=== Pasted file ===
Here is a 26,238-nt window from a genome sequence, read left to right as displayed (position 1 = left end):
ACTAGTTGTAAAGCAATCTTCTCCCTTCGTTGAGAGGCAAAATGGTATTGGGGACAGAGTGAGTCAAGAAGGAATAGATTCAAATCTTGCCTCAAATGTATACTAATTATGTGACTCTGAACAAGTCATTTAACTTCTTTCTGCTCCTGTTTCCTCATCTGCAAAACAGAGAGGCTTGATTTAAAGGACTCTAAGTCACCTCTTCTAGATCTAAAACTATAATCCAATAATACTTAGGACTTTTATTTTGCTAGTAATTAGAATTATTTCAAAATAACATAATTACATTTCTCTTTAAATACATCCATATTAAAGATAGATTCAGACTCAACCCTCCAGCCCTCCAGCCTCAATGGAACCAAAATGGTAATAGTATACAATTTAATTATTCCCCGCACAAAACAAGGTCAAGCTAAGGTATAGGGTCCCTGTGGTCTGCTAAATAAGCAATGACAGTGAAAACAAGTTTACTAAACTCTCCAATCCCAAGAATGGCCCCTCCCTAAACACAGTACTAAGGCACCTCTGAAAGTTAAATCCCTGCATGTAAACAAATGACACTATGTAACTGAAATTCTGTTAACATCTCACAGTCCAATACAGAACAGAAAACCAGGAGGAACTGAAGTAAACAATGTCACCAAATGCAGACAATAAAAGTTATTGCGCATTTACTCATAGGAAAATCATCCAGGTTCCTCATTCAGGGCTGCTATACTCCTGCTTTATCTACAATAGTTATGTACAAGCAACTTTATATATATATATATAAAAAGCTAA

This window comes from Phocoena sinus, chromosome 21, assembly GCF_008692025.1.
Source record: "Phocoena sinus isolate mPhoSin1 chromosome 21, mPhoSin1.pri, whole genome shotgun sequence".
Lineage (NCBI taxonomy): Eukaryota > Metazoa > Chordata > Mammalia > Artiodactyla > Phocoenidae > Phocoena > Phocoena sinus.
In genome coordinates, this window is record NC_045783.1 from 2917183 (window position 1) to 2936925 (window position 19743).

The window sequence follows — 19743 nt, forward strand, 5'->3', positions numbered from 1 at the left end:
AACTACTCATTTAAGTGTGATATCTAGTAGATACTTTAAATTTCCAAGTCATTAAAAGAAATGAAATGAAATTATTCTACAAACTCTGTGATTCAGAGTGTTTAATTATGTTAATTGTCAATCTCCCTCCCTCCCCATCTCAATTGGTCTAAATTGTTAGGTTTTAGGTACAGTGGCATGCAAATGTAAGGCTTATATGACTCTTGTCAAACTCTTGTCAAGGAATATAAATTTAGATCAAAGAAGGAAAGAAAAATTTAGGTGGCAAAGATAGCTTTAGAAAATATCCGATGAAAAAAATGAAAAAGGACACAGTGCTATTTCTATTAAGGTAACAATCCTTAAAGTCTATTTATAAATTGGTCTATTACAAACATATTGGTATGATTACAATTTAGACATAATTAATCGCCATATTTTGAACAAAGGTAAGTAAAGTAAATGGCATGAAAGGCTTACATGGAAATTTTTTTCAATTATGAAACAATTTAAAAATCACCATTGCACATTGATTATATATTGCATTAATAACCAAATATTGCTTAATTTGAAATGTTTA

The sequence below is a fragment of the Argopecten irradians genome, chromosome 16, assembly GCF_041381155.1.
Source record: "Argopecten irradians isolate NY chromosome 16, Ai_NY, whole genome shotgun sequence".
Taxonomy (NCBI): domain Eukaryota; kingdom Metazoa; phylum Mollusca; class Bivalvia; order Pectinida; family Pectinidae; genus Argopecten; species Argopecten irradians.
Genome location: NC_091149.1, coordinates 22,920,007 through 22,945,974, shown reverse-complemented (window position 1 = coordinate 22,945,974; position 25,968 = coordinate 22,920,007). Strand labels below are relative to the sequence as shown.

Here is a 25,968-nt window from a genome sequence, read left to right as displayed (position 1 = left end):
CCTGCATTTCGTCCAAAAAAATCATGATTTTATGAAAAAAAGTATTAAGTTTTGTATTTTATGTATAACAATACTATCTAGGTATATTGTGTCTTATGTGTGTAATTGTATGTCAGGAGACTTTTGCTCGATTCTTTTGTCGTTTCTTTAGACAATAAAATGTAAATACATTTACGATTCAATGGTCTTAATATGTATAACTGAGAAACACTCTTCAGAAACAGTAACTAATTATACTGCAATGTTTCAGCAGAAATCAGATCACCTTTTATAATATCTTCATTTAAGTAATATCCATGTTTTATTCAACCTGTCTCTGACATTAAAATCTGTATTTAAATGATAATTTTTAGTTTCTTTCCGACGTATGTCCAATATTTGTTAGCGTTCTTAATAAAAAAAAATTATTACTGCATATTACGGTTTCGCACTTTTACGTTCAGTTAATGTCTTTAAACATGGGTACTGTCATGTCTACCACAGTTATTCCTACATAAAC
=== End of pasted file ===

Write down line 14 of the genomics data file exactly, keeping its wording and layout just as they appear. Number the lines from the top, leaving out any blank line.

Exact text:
CCTGCATTTCGTCCAAAAAAATCATGATTTTATGAAAAAAAGTATTAAGTTTTGTATTTTATGTATAACAATACTATCTAGGTATATTGTGTCTTATGTGTGTAATTGTATGTCAGGAGACTTTTGCTCGATTCTTTTGTCGTTTCTTTAGACAATAAAATGTAAATACATTTACGATTCAATGGTCTTAATATGTATAACTGAGAAACACTCTTCAGAAACAGTAACTAATTATACTGCAATGTTTCAGCAGAAATCAGATCACCTTTTATAATATCTTCATTTAAGTAATATCCATGTTTTATTCAACCTGTCTCTGACATTAAAATCTGTATTTAAATGATAATTTTTAGTTTCTTTCCGACGTATGTCCAATATTTGTTAGCGTTCTTAATAAAAAAAAATTATTACTGCATATTACGGTTTCGCACTTTTACGTTCAGTTAATGTCTTTAAACATGGGTACTGTCATGTCTACCACAGTTATTCCTACATAAAC